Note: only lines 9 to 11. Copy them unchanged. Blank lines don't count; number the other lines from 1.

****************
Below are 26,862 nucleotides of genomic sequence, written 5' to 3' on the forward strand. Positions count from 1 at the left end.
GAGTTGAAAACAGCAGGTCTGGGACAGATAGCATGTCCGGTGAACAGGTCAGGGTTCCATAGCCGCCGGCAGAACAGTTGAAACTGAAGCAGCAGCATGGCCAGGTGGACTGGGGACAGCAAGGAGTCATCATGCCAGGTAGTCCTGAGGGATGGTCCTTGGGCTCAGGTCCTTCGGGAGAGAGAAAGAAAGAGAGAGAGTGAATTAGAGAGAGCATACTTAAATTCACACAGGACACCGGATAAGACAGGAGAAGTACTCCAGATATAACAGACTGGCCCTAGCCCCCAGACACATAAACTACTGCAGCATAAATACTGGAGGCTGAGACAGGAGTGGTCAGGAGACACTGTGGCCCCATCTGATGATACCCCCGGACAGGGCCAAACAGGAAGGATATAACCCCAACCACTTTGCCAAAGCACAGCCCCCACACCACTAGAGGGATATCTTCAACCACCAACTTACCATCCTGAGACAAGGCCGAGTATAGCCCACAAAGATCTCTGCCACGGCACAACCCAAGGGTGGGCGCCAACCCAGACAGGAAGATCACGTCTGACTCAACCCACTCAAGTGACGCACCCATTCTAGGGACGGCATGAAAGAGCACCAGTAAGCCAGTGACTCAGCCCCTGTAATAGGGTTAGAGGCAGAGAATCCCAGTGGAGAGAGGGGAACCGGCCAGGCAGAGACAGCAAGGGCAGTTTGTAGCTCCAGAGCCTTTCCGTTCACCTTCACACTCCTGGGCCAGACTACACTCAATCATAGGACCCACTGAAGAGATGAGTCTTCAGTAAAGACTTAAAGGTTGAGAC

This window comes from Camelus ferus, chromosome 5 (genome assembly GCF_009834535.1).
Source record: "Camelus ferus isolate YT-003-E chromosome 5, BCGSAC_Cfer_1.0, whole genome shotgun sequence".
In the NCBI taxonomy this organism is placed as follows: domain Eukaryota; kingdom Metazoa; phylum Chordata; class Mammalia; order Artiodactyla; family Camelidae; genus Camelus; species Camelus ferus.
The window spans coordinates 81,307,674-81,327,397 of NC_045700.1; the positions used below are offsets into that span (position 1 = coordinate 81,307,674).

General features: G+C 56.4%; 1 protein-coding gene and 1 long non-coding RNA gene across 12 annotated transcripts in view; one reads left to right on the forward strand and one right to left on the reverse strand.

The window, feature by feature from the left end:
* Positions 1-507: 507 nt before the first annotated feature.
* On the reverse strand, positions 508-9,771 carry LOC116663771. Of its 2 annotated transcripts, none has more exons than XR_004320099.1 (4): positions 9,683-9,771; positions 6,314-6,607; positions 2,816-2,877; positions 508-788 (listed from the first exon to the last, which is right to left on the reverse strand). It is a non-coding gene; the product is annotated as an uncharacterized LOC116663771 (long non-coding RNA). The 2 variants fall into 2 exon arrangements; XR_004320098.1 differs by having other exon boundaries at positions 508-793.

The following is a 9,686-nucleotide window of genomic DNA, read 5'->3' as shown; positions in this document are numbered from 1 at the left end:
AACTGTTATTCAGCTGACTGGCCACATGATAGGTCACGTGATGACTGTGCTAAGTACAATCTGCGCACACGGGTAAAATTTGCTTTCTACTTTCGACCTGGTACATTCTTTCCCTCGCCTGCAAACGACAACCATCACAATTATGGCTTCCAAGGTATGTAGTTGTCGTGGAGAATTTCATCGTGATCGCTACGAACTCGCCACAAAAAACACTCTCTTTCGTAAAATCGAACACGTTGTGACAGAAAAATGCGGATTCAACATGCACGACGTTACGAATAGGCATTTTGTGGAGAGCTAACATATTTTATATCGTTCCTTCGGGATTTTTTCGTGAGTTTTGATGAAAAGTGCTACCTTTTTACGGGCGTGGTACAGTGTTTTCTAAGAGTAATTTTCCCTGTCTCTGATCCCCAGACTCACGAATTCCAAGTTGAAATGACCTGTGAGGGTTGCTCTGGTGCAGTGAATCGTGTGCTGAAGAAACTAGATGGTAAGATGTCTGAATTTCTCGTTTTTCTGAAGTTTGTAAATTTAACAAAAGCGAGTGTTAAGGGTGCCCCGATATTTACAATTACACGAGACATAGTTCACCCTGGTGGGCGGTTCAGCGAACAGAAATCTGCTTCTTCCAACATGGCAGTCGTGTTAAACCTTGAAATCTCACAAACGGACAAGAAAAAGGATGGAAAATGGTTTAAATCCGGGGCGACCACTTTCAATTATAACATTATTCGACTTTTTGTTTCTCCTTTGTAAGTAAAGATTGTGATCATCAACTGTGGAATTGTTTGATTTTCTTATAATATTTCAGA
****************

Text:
* Positions 1-507: 507 nt before the first annotated feature.
* On the reverse strand, positions 508-9,771 carry LOC116663771. Of its 2 annotated transcripts, none has more exons than XR_004320099.1 (4): positions 9,683-9,771; positions 6,314-6,607; positions 2,816-2,877; positions 508-788 (listed from the first exon to the last, which is right to left on the reverse strand). It is a non-coding gene; the product is annotated as an uncharacterized LOC116663771 (long non-coding RNA). The 2 variants fall into 2 exon arrangements; XR_004320098.1 differs by having other exon boundaries at positions 508-793.

The following is a 9,686-nucleotide window of genomic DNA, read 5'->3' as shown; positions in this document are numbered from 1 at the left end: